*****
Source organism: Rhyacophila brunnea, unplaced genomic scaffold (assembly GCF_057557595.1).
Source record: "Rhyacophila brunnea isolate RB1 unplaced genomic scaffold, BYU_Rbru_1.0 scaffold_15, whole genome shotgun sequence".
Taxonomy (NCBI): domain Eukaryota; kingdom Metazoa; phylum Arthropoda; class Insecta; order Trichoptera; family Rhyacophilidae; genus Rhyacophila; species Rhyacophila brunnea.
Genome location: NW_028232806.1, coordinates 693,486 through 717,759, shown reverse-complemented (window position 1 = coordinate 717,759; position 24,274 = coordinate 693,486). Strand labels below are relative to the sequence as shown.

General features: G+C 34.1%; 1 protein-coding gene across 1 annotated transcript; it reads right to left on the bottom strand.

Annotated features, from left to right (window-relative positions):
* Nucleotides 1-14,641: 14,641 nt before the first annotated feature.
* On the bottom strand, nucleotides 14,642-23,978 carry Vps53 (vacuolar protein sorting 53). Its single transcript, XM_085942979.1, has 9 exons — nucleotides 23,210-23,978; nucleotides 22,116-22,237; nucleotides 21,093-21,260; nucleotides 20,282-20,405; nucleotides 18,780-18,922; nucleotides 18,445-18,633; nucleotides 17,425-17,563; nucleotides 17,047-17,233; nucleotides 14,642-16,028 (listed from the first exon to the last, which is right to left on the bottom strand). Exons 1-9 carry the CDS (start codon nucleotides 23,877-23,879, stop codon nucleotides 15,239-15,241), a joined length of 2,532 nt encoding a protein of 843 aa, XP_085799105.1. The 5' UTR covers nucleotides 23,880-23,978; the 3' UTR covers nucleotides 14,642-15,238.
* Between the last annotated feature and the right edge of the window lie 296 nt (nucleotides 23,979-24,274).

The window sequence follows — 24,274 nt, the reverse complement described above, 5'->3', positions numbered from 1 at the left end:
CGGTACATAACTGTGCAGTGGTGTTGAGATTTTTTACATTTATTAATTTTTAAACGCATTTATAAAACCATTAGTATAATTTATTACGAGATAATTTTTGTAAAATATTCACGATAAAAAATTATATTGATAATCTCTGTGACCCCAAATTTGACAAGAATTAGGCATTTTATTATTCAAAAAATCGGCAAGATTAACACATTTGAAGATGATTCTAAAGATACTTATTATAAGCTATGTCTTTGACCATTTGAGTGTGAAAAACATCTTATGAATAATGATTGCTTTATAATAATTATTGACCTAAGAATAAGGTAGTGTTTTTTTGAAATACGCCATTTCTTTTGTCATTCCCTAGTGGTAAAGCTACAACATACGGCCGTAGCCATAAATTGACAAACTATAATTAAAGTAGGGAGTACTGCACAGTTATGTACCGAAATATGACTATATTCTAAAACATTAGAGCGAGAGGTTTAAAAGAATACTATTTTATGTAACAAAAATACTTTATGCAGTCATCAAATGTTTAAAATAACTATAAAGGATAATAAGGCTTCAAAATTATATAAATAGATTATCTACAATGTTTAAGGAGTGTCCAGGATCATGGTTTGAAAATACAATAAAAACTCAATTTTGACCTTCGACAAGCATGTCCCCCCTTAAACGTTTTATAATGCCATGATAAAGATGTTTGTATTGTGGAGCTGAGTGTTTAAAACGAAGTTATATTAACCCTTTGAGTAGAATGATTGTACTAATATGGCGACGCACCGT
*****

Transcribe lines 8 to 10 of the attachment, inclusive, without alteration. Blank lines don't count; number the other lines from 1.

* On the bottom strand, nucleotides 14,642-23,978 carry Vps53 (vacuolar protein sorting 53). Its single transcript, XM_085942979.1, has 9 exons — nucleotides 23,210-23,978; nucleotides 22,116-22,237; nucleotides 21,093-21,260; nucleotides 20,282-20,405; nucleotides 18,780-18,922; nucleotides 18,445-18,633; nucleotides 17,425-17,563; nucleotides 17,047-17,233; nucleotides 14,642-16,028 (listed from the first exon to the last, which is right to left on the bottom strand). Exons 1-9 carry the CDS (start codon nucleotides 23,877-23,879, stop codon nucleotides 15,239-15,241), a joined length of 2,532 nt encoding a protein of 843 aa, XP_085799105.1. The 5' UTR covers nucleotides 23,880-23,978; the 3' UTR covers nucleotides 14,642-15,238.
* Between the last annotated feature and the right edge of the window lie 296 nt (nucleotides 23,979-24,274).

The window sequence follows — 24,274 nt, the reverse complement described above, 5'->3', positions numbered from 1 at the left end: